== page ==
Ant Farm: And Other Desperate Situations

Ant Farm: And Other Desperate Situations

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by Simon Rich

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In Ant Farm, former Harvard Lampoon president Simon Rich finds humor in some very surprising places. Armed with a sharp eye for the absurd and an overwhelming sense of doom, Rich explores the ridiculousness of our everyday lives. The world, he concludes, is a hopelessly terrifying place–with endless comic potential.

–If your girlfriend givesSee more details below


In Ant Farm, former Harvard Lampoon president Simon Rich finds humor in some very surprising places. Armed with a sharp eye for the absurd and an overwhelming sense of doom, Rich explores the ridiculousness of our everyday lives. The world, he concludes, is a hopelessly terrifying place–with endless comic potential.

–If your girlfriend gives you some “love coupons” and then breaks up with you, are the coupons still valid?

–What kind of performance pressure does an endangered male panda feel when his captors bring the last remaining female panda to his cage?

–If murderers can get into heaven by accepting Jesus, just how awkward is it when they run into their victims?

Join Simon Rich as he explores the extraordinary and hilarious desperation that resides in ordinary life, from cradle to grave.

"Hilarious." –Jon Stewart

From the Trade Paperback edition.

Editorial Reviews

Henry Alford
The microscaled, high-concept humor piece seems to be in vogue with all the cool kids: see the recent book of lists from McSweeney's, "Mountain Man Dance Moves," or "The Areas of My Expertise," by John Hodgman. What's different about Rich is his tone and his references—or rather, his lack thereof. You'd think that a current Harvard senior and former president of The Harvard Lampoon might serve up a hipper-than-thou shivaree of pop culture or highbrow allusions. But aside from the occasional nod to the Bible or a movie (the Bulgarian narrator of "Pen Pal" refers to the Disney hit "Small Mermaid"), the stories tend toward the universal. Some of them could have been written 50 years ago.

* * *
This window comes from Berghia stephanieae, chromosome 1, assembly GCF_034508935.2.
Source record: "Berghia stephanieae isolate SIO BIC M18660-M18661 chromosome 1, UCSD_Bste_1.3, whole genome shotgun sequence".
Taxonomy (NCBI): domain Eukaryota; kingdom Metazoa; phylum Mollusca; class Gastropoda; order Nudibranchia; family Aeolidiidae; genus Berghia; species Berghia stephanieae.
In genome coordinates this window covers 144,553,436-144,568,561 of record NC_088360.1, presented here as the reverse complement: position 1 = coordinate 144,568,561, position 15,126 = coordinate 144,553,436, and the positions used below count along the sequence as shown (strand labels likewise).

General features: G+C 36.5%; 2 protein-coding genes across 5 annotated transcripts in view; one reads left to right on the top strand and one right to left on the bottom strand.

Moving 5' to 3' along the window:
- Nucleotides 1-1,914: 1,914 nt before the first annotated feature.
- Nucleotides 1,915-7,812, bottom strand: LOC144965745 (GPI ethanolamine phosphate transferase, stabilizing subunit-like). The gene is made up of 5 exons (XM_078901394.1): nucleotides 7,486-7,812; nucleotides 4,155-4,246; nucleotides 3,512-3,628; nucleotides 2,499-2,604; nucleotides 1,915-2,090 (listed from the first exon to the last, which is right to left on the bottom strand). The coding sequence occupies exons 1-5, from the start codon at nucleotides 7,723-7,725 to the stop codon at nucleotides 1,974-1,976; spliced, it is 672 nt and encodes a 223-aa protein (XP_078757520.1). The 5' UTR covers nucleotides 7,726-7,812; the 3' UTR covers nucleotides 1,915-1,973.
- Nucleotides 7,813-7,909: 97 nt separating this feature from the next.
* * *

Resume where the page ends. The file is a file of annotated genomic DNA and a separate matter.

—The New York Times
Publishers Weekly

A contributor to Mad, 22-year-old Rich is a Harvard senior, a former president of the Harvard Lampoonand the son of New York Timescolumnist Frank Rich. Half of the short humor pieces collected here previously appeared in the Harvard Lampoon, and Rich has taken his college collage and mixed it with new material for a satirical salmagundi that bites back. Since brevity is the soul of wit, the book has 57 varieties of playlets, essays and mirthful monologues, and most are only two pages long. Imaginative premises abound, such as X Fileswith dog characters. In the title piece, ants plot an escape: "We've been digging tunnels ever since we got here. We always end up hitting glass." Since a college-level audience is targeted, older readers might find some references puzzling. In his original proposal to Random House (a portion of which was printed in the New York Observer), he claimed that the "subject matter—horrible, inescapable doom—is well-suited for a younger audience.... I think kids will be attracted to the book's unpredictability. The tone remains constant throughout, but the topic changes every page with the abruptness of an iPod shuffle." True, these fragments are fun, and some are so abrupt they could have been iPhoned in. Others are as unpredictable as YouTube, as in your face as MySpace (which will both surely be used for online promotions). (Apr. 3)